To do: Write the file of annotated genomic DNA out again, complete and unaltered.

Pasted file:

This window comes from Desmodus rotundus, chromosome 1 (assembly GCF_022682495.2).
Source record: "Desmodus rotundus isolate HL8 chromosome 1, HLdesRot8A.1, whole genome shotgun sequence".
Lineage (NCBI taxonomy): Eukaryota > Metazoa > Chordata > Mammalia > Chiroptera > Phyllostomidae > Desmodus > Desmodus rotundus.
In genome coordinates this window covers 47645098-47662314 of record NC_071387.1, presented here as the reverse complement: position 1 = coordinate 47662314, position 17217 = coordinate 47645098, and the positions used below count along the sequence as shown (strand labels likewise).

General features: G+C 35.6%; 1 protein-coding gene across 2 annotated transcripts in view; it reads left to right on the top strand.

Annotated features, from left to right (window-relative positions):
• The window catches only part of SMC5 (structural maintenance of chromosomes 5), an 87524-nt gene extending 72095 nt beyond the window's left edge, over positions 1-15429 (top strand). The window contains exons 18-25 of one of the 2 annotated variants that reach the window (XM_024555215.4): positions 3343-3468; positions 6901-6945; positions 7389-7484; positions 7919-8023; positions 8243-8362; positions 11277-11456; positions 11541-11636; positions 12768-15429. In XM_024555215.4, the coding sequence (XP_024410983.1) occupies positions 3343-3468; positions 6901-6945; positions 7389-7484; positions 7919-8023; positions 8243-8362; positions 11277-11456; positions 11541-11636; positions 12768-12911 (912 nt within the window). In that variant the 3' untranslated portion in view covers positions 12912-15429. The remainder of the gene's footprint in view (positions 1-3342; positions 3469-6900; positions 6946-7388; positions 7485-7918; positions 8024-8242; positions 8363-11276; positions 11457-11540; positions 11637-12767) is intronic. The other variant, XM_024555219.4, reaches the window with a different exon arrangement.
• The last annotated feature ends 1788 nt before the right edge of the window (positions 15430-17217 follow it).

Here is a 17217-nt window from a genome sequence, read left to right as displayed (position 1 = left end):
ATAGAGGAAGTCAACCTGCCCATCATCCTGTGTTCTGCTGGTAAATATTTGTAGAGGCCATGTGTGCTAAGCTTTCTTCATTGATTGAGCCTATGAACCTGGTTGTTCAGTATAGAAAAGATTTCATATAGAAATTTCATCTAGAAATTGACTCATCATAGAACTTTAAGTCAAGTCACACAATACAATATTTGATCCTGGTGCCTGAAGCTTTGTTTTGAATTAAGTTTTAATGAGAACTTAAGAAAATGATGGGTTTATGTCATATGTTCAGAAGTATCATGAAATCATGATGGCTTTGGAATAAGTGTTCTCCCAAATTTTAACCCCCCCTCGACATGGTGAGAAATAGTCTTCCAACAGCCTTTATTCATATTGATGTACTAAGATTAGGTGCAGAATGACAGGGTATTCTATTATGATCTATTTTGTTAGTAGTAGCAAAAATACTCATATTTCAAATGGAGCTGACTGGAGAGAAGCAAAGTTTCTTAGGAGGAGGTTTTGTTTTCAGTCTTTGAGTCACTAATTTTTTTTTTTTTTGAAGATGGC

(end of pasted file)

This window comes from Desmodus rotundus, chromosome 1 (assembly GCF_022682495.2).
Source record: "Desmodus rotundus isolate HL8 chromosome 1, HLdesRot8A.1, whole genome shotgun sequence".
Lineage (NCBI taxonomy): Eukaryota > Metazoa > Chordata > Mammalia > Chiroptera > Phyllostomidae > Desmodus > Desmodus rotundus.
In genome coordinates this window covers 47645098-47662314 of record NC_071387.1, presented here as the reverse complement: position 1 = coordinate 47662314, position 17217 = coordinate 47645098, and the positions used below count along the sequence as shown (strand labels likewise).

General features: G+C 35.6%; 1 protein-coding gene across 2 annotated transcripts in view; it reads left to right on the top strand.

Annotated features, from left to right (window-relative positions):
• The window catches only part of SMC5 (structural maintenance of chromosomes 5), an 87524-nt gene extending 72095 nt beyond the window's left edge, over positions 1-15429 (top strand). The window contains exons 18-25 of one of the 2 annotated variants that reach the window (XM_024555215.4): positions 3343-3468; positions 6901-6945; positions 7389-7484; positions 7919-8023; positions 8243-8362; positions 11277-11456; positions 11541-11636; positions 12768-15429. In XM_024555215.4, the coding sequence (XP_024410983.1) occupies positions 3343-3468; positions 6901-6945; positions 7389-7484; positions 7919-8023; positions 8243-8362; positions 11277-11456; positions 11541-11636; positions 12768-12911 (912 nt within the window). In that variant the 3' untranslated portion in view covers positions 12912-15429. The remainder of the gene's footprint in view (positions 1-3342; positions 3469-6900; positions 6946-7388; positions 7485-7918; positions 8024-8242; positions 8363-11276; positions 11457-11540; positions 11637-12767) is intronic. The other variant, XM_024555219.4, reaches the window with a different exon arrangement.
• The last annotated feature ends 1788 nt before the right edge of the window (positions 15430-17217 follow it).

Here is a 17217-nt window from a genome sequence, read left to right as displayed (position 1 = left end):
ATAGAGGAAGTCAACCTGCCCATCATCCTGTGTTCTGCTGGTAAATATTTGTAGAGGCCATGTGTGCTAAGCTTTCTTCATTGATTGAGCCTATGAACCTGGTTGTTCAGTATAGAAAAGATTTCATATAGAAATTTCATCTAGAAATTGACTCATCATAGAACTTTAAGTCAAGTCACACAATACAATATTTGATCCTGGTGCCTGAAGCTTTGTTTTGAATTAAGTTTTAATGAGAACTTAAGAAAATGATGGGTTTATGTCATATGTTCAGAAGTATCATGAAATCATGATGGCTTTGGAATAAGTGTTCTCCCAAATTTTAACCCCCCCTCGACATGGTGAGAAATAGTCTTCCAACAGCCTTTATTCATATTGATGTACTAAGATTAGGTGCAGAATGACAGGGTATTCTATTATGATCTATTTTGTTAGTAGTAGCAAAAATACTCATATTTCAAATGGAGCTGACTGGAGAGAAGCAAAGTTTCTTAGGAGGAGGTTTTGTTTTCAGTCTTTGAGTCACTAATTTTTTTTTTTTTTGAAGATGGC